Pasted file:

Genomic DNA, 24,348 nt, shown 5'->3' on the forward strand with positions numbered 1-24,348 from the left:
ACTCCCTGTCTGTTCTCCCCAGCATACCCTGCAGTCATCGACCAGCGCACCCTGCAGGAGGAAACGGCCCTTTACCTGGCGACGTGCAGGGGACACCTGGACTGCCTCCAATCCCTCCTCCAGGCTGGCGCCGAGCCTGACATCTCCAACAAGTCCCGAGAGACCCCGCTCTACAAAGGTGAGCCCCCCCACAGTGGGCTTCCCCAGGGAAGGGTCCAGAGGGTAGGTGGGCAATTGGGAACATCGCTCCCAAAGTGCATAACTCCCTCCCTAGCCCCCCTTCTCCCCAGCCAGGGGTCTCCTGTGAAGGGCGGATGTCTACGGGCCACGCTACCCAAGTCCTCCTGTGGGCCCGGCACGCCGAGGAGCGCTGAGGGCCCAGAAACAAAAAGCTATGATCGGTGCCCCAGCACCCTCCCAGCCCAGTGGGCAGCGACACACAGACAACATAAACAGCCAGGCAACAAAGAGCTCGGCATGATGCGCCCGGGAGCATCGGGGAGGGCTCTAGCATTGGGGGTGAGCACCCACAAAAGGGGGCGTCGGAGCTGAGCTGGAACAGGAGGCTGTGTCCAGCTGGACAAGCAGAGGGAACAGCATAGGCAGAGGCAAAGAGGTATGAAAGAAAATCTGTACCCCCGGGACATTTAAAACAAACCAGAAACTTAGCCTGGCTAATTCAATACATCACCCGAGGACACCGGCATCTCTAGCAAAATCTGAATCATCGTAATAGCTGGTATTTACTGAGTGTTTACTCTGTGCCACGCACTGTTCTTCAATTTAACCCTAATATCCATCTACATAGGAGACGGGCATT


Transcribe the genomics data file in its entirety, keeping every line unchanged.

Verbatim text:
Genomic DNA, 24,348 nt, shown 5'->3' on the forward strand with positions numbered 1-24,348 from the left:
ACTCCCTGTCTGTTCTCCCCAGCATACCCTGCAGTCATCGACCAGCGCACCCTGCAGGAGGAAACGGCCCTTTACCTGGCGACGTGCAGGGGACACCTGGACTGCCTCCAATCCCTCCTCCAGGCTGGCGCCGAGCCTGACATCTCCAACAAGTCCCGAGAGACCCCGCTCTACAAAGGTGAGCCCCCCCACAGTGGGCTTCCCCAGGGAAGGGTCCAGAGGGTAGGTGGGCAATTGGGAACATCGCTCCCAAAGTGCATAACTCCCTCCCTAGCCCCCCTTCTCCCCAGCCAGGGGTCTCCTGTGAAGGGCGGATGTCTACGGGCCACGCTACCCAAGTCCTCCTGTGGGCCCGGCACGCCGAGGAGCGCTGAGGGCCCAGAAACAAAAAGCTATGATCGGTGCCCCAGCACCCTCCCAGCCCAGTGGGCAGCGACACACAGACAACATAAACAGCCAGGCAACAAAGAGCTCGGCATGATGCGCCCGGGAGCATCGGGGAGGGCTCTAGCATTGGGGGTGAGCACCCACAAAAGGGGGCGTCGGAGCTGAGCTGGAACAGGAGGCTGTGTCCAGCTGGACAAGCAGAGGGAACAGCATAGGCAGAGGCAAAGAGGTATGAAAGAAAATCTGTACCCCCGGGACATTTAAAACAAACCAGAAACTTAGCCTGGCTAATTCAATACATCACCCGAGGACACCGGCATCTCTAGCAAAATCTGAATCATCGTAATAGCTGGTATTTACTGAGTGTTTACTCTGTGCCACGCACTGTTCTTCAATTTAACCCTAATATCCATCTACATAGGAGACGGGCATT